Tag Archives: Simmone Howell

WiP Sneak Peek

The marvellous Ms Simmone Howell has tagged me in a meme challenge. Henceforth I must throw caution to the wind and permit a sneak peek at my work-in-progress – specifically seven lines from page seven or page seventy-seven.

I’ll confess to clicking ‘compile’ in my writing software to stitch a manuscript together. And to reading the copy on pages seven and 77. And not being entirely comfortable.

So I returned to those chapters and, after some huffing, puffing and hand wringing, I edited and rewrote.

I don’t know if that’s in the spirit of the meme, particularly given the inadvertent destruction of dwellings fashioned from straw and sticks. Karma came back to haunt me anyway. When I recompiled the manuscript, the page numbers had changed. What used to be on pages 7 and 77 wasn’t any more. This effectively meant that editing until I was happy could take an eternity. I had to draw a line somewhere, sometime.

So here you go, brave readers. Please find below what was a seven line snippet from page seven of my WIP:

 

Michiko lingers at the showroom door downstairs. “Hey, thanks for all your help,” I murmur. “It made it easier, knowing you were nearby, ready to stab me with a sharp implement.” She giggles and that’s it, that’s enough for me. One moment of levity punctures the heaviness in the room, my chest, my mind. Lets fresh air trickle back in.
I put an arm around her, acting more boldly than I feel. “So, when do you fly?”

 

As for tagging others, I hereby toss the gauntlet at Ms Leanne HallMr Michael Pryor, Sandy Fussell and  Mr Scot Gardner. No pressure, guys.

UPDATE: You can check out Sandy’s post, here.

Five Parts Dead dismembered

This set of images was prepared for Simmone Howell’s Anatomy of a Novel series, which I’m thoroughly enjoying. Copyright was an issue with some of the images I wanted to include but this is still a pretty fair snapshot of the influences wafting through my mind while writing Five Parts Dead.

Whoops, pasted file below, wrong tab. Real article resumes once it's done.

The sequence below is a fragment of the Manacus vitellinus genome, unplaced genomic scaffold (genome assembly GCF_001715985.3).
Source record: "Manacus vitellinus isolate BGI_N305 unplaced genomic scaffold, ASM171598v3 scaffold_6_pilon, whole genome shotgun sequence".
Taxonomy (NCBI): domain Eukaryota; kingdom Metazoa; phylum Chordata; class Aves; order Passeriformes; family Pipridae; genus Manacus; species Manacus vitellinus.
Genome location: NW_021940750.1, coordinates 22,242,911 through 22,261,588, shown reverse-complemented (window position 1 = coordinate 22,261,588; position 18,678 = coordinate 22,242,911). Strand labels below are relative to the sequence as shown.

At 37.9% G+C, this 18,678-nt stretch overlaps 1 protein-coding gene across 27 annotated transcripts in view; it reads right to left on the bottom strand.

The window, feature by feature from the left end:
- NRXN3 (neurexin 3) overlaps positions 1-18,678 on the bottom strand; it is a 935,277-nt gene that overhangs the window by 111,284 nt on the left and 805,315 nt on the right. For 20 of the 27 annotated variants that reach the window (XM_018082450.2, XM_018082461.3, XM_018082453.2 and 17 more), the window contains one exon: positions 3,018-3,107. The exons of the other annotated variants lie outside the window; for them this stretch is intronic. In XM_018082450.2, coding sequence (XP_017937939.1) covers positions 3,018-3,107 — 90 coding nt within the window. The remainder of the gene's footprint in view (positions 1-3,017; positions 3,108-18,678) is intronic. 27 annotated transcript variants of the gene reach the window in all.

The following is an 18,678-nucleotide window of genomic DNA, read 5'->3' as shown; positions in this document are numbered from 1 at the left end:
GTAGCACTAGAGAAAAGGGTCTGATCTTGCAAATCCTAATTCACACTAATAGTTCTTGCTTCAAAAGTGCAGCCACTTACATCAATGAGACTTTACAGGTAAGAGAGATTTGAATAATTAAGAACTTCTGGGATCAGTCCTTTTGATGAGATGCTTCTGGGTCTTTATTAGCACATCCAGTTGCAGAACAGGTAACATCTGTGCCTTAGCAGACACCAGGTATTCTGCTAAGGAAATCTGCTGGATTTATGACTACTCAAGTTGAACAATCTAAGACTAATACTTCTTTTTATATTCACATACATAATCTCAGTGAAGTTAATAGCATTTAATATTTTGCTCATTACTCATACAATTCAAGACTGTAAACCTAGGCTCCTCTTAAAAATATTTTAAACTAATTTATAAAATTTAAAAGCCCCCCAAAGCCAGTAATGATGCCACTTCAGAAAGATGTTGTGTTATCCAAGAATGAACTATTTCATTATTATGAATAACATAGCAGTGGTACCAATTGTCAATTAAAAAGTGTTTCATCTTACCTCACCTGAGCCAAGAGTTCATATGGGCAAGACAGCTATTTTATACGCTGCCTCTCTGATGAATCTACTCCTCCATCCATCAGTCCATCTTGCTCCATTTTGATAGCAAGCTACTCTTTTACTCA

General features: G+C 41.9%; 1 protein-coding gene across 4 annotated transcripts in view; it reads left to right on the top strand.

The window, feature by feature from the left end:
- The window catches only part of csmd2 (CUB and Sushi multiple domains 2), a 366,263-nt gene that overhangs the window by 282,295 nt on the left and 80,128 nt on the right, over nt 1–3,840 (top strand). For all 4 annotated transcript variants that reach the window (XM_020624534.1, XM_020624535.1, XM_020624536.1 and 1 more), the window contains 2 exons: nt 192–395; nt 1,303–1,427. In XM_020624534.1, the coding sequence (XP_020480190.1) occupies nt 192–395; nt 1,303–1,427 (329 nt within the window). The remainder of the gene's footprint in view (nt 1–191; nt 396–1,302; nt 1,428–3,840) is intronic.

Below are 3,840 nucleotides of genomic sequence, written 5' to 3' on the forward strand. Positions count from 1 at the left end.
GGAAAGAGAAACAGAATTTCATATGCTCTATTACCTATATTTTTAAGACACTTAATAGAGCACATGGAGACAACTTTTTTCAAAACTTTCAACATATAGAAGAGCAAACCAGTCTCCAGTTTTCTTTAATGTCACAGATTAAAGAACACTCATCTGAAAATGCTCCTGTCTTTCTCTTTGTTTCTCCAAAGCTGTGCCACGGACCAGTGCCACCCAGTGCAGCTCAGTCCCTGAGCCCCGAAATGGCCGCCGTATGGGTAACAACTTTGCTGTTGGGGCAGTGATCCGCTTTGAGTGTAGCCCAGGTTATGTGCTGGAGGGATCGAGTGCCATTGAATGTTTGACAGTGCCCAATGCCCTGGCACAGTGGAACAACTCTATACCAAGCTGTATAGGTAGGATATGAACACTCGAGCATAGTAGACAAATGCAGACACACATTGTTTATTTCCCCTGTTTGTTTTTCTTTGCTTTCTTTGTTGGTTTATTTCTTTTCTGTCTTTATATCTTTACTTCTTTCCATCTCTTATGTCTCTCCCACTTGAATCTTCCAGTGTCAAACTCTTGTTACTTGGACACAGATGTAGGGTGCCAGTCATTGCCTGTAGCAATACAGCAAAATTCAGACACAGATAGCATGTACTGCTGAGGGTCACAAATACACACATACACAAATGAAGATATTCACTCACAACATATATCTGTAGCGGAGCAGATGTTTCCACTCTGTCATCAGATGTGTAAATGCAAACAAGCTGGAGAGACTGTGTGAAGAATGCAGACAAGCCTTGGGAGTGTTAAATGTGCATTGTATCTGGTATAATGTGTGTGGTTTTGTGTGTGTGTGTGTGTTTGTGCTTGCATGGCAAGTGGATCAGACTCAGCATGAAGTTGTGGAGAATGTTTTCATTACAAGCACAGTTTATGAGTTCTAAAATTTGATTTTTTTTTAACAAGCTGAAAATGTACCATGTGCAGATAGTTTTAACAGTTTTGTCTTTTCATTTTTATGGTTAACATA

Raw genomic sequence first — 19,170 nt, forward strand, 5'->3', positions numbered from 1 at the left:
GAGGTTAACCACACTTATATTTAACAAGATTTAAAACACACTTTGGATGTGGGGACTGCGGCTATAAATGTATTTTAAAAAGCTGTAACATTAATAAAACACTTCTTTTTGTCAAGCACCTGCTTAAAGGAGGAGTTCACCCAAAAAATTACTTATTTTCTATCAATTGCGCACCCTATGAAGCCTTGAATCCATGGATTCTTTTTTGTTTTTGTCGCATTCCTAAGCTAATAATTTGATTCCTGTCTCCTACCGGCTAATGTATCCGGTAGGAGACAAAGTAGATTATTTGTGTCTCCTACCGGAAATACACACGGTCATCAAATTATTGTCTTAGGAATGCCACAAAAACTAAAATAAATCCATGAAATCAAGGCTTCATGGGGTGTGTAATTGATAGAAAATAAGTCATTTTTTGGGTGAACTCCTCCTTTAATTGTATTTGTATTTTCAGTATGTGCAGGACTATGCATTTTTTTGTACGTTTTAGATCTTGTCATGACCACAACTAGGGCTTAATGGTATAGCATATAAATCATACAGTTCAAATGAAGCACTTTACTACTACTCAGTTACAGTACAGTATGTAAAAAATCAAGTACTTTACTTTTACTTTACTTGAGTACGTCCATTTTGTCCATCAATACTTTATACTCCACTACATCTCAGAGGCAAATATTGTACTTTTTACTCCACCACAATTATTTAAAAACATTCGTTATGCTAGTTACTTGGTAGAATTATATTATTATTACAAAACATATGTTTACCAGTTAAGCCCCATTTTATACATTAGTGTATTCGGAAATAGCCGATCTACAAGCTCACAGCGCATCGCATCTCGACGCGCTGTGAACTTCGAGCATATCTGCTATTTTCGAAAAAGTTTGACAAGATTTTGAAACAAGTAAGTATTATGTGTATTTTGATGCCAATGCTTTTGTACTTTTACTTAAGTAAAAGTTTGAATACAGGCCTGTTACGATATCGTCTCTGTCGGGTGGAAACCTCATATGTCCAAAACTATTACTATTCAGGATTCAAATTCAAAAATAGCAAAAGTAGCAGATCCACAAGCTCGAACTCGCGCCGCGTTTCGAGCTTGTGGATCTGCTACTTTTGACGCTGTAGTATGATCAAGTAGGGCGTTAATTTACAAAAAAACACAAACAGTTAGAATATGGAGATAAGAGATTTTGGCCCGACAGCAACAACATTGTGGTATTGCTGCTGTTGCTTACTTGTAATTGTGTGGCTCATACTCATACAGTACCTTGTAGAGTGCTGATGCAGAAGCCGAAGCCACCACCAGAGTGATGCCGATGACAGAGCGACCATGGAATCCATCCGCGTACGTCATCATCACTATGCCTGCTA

For the lowdown on each image and how it connects to Five Parts Dead, please pop on over to postteen trauma.

Leaking lists

Newspaper editors around Australia must be besides themselves with joy that the WikiLeaks story has broken during the silly season when news can be hard to come by. We do have the Poms belting us black and blue at cricket but that can only fill so many pages. Other perennial summer yarns include the road toll (tick) and wild weather (tick, tick, tick). In the bygone era of aggro industrial relations you could usually count on a beer and/or postal strike to liven up the pre-Christmas period, too.

Without such staples, newspapers, magazines and current affairs shows fill up with Top 10s and Best Ofs. Many blogs do, too.

Before I conducted my 2010 autopsy, I delved a little to see what influences have lingered. Here are the 2009 and 2008 entries. Hey, at least I can show I listened to Angus & Julia Stone before they became mainstream cool.

Ms Adele at Persnickety Snark suggested 11 Top 5s to countdown to 2011 but I’m going to have to settle for this mutated selection from her list, because I clearly haven’t read as quickly or widely:

5 Great Covers: Kirsty Murray’s India Dark, Leanne Hall’s This is Shyness, Cath Crowley’s Graffiti Moon, Karen Tayleur’s Six and, dare I say, my Five Parts Dead (thanks to Chong at Text Publishing).

5 Great Series: Based on reading these with my son, Derek Landy’s Skulduggery Pleasant Series, Sandy Fussell’s Samurai Kids series, Rick Riordan’s Percy Jackson series. Based on my own reading of the first book in the series – Suzanne Collins’ The Hunger Games, and Joseph Delaney’s The Spook’s Apprentice.

5 Great Re-Reads (books you’ve LOVED so much you went back for more): These aren’t YA fiction but this year I found myself re-reading Peter Temple’s The Broken Shore, Neil Gaiman’s Instructions, Frank Miller’s The Dark Knight Returns, Dav Pilkey’s The Dumb Bunnies and lots of Dr Seuss with my daughter. I am planning to re-read Markus Zusak’s The Messenger real soon, though.

Most Anticipated (2011 titles): Sheesh, I’m still working my way through a backlog of titles. Books I can’t wait to consume come from 2010 and even further back and include Rachel Cohn and David Levithan’s Dash & Lily’s Book of Dares, Scot Gardner’s Happy As Larry, Kirsty Murray’s India Dark, Cory Doctorow’s Makers, Lian Hearn’s Heaven’s Net is Wide, Justin Cronin’s The Passage, Kate Constable & Penni Russon’s Dear Swoozie, Fiona Wood’s Six Impossible Things, Paul Kelly’s How To Make Gravy and Kevin Keefe’s Paddy’s Road: Life Stories of Patrick Dodson. Sally Rippin’s Angel Creek is a genuine 2011 title I’m keen to read.

But that’s just the tip of the bedside table stack. One of the apps on the iPad that makes me feel 11 all over again is the ComiXology store where I have already downloaded enough graphic novels to keep me going until next summer.

5 Great YA Bloggers